RF Linac


Upper photo shows complete prototype linac section less than 40 cm long.  It consists of 20 standing wave RF cells, each fed individually.  This is a departure from the more common traveling wave structure.  Two of these structures will be used to reach 20 MeV energy in less than 1 m.

The linac design has been designed by S. Tantawi of SLAC.  A prototype shown in the figure has been constructed and is undergoing high power tests at SLAC.  Its novel design distributes the coupling individually to each cell of a standing-wave accelerator structure. The idea of feeding each cavity has existed for some time ; however, until now there has been no practical electron linac implementation that allows such a topology to exist. What this invention provides is a practical implementation of a microwave circuit that is capable of feeding individual or multiple cavities separately. This circuit is designed in such a way that the coupling between cavities is minimized. Hence, individual cavities can be optimized without the constraint usually applied from the coupling between adjacent cavities. This has the benefit of more efficient designs that consume less rf power. Therefore, the overall cost of building a linear accelerator system for any application is substantially reduced.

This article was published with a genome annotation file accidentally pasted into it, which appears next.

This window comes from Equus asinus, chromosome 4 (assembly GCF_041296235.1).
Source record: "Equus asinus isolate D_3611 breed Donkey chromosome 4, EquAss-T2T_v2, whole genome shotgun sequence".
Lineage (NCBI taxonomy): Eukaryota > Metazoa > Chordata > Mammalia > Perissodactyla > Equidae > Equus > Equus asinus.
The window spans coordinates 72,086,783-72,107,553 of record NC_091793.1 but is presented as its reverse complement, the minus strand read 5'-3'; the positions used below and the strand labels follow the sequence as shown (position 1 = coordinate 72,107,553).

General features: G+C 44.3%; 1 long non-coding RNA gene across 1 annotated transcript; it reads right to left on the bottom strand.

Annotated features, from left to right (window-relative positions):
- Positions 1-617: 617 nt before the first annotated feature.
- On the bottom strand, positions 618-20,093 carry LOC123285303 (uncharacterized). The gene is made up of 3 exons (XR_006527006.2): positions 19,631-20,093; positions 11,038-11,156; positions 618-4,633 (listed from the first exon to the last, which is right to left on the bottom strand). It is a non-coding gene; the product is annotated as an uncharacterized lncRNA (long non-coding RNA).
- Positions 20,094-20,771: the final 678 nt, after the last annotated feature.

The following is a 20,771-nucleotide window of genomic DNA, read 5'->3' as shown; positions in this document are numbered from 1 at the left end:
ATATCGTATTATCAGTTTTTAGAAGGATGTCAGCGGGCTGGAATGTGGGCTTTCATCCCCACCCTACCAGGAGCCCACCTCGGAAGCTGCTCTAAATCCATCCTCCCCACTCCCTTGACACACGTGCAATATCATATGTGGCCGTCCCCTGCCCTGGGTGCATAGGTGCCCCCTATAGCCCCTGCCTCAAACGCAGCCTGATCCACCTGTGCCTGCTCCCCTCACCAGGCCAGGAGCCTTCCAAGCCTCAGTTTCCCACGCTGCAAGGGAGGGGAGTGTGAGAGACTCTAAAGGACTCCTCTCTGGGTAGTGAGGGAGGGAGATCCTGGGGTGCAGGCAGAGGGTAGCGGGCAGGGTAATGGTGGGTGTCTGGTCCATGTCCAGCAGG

The overall performance of the device allows for an extremely high repetition rate well above 10 kHz for short pulses on the order of 500 ns. With an operational gradient of  20 MV/m the maximum temperature rise is roughly 15 degrees C. The peak power requirement to achieve this gradient is 1.6 MW, which leaves plenty of power from the 6 MW klystron to account for beam loading and the photoinjector.